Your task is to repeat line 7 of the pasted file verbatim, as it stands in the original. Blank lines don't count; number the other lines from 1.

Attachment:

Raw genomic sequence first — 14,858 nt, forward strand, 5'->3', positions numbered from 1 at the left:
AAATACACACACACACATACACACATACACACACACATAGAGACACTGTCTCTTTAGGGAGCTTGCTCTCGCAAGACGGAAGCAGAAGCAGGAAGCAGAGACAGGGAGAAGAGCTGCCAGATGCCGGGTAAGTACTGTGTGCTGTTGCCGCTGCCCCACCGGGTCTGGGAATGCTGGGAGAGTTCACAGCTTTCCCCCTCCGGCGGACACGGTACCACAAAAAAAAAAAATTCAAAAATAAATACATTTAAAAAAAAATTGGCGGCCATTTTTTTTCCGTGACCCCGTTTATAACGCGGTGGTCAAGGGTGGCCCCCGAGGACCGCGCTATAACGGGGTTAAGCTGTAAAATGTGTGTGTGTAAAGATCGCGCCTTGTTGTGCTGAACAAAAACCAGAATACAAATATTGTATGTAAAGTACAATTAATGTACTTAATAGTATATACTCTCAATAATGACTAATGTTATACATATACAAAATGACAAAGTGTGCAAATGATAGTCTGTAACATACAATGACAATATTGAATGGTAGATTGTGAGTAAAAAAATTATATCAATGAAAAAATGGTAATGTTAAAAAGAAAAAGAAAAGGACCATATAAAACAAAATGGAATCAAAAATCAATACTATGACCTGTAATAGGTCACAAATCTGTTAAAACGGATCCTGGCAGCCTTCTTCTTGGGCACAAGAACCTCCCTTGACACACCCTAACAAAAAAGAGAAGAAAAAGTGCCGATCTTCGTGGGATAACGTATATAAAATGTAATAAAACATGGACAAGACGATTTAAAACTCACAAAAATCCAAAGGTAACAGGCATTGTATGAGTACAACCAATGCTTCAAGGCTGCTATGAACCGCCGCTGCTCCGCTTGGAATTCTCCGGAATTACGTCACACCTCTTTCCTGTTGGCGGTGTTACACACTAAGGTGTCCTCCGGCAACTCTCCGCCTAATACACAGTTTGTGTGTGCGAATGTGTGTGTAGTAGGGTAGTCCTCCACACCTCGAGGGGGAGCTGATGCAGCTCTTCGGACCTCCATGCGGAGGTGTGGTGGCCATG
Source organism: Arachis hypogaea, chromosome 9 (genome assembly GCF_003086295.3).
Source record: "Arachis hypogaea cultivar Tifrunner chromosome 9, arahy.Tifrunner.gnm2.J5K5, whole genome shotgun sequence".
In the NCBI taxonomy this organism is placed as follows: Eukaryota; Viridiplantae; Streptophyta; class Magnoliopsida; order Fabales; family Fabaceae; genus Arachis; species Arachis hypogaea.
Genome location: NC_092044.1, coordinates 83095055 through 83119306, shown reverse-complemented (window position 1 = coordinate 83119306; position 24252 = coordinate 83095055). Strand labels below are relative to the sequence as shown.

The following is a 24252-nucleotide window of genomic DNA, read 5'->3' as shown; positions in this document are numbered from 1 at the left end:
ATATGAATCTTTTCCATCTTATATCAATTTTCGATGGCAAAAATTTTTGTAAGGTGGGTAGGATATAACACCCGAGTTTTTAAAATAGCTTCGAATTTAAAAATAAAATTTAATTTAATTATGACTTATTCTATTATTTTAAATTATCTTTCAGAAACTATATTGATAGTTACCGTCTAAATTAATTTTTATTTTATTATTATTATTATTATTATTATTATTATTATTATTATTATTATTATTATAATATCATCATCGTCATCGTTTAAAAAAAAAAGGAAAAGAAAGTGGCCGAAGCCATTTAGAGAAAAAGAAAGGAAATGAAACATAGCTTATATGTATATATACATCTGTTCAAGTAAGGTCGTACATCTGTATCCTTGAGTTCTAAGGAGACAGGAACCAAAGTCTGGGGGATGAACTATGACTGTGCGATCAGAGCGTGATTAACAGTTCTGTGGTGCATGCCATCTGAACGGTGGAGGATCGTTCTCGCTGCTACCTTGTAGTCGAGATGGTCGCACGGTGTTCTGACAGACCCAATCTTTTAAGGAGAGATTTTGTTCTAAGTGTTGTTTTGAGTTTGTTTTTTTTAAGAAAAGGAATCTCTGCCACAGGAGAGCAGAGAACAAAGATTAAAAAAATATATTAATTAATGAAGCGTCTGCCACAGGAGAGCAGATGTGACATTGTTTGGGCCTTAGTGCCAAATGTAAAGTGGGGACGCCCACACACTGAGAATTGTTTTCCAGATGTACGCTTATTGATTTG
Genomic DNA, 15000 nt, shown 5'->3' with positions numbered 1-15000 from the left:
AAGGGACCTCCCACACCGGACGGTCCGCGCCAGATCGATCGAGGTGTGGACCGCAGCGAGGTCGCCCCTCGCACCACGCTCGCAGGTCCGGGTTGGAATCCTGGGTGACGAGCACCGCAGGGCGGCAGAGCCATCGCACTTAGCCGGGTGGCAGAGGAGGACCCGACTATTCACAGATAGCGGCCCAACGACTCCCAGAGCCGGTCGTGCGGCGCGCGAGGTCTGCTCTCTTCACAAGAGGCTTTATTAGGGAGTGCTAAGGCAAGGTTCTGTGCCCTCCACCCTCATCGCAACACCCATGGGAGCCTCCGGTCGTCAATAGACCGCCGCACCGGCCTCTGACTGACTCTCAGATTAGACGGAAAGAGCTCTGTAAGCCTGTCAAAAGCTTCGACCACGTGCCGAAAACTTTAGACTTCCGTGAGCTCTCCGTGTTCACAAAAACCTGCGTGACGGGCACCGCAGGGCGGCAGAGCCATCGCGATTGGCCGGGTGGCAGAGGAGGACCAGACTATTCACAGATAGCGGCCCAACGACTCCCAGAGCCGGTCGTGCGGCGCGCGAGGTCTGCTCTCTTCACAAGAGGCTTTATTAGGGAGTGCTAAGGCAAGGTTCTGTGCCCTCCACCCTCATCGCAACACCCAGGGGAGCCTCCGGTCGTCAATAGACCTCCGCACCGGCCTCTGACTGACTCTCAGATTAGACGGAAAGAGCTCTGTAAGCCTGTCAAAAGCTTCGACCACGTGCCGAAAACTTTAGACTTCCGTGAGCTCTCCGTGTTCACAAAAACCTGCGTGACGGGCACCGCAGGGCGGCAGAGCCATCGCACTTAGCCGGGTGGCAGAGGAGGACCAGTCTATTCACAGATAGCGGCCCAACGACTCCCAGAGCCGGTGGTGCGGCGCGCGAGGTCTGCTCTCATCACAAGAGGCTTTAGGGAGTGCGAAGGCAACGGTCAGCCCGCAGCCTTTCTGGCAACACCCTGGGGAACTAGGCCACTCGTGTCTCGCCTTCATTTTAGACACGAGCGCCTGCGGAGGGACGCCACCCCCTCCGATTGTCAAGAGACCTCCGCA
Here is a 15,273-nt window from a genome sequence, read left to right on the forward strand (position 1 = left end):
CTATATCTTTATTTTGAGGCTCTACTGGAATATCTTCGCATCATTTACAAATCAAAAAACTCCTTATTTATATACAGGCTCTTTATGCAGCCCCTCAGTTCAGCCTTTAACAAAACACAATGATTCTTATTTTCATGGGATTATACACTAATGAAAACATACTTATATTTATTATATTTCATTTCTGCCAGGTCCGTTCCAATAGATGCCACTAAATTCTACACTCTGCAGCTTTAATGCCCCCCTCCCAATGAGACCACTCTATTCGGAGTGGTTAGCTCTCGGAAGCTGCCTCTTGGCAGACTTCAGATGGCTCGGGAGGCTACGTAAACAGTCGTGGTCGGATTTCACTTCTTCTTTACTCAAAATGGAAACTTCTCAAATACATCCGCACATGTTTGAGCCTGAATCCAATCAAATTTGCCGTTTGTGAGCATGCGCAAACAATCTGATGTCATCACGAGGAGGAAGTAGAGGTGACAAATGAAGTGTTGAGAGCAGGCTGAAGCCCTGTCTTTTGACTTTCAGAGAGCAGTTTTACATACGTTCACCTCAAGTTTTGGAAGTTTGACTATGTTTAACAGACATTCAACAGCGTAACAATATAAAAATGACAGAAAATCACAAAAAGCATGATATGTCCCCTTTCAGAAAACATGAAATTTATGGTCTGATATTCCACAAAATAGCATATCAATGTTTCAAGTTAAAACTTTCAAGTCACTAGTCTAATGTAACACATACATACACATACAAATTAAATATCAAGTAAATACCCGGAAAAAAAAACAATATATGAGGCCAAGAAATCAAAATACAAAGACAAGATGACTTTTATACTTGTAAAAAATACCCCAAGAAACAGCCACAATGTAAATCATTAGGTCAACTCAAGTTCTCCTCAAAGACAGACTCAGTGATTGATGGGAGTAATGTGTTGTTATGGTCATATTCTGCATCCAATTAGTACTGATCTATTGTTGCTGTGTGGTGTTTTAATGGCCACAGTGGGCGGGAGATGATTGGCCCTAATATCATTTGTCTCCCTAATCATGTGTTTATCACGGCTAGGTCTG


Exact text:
The following is a 24252-nucleotide window of genomic DNA, read 5'->3' as shown; positions in this document are numbered from 1 at the left end: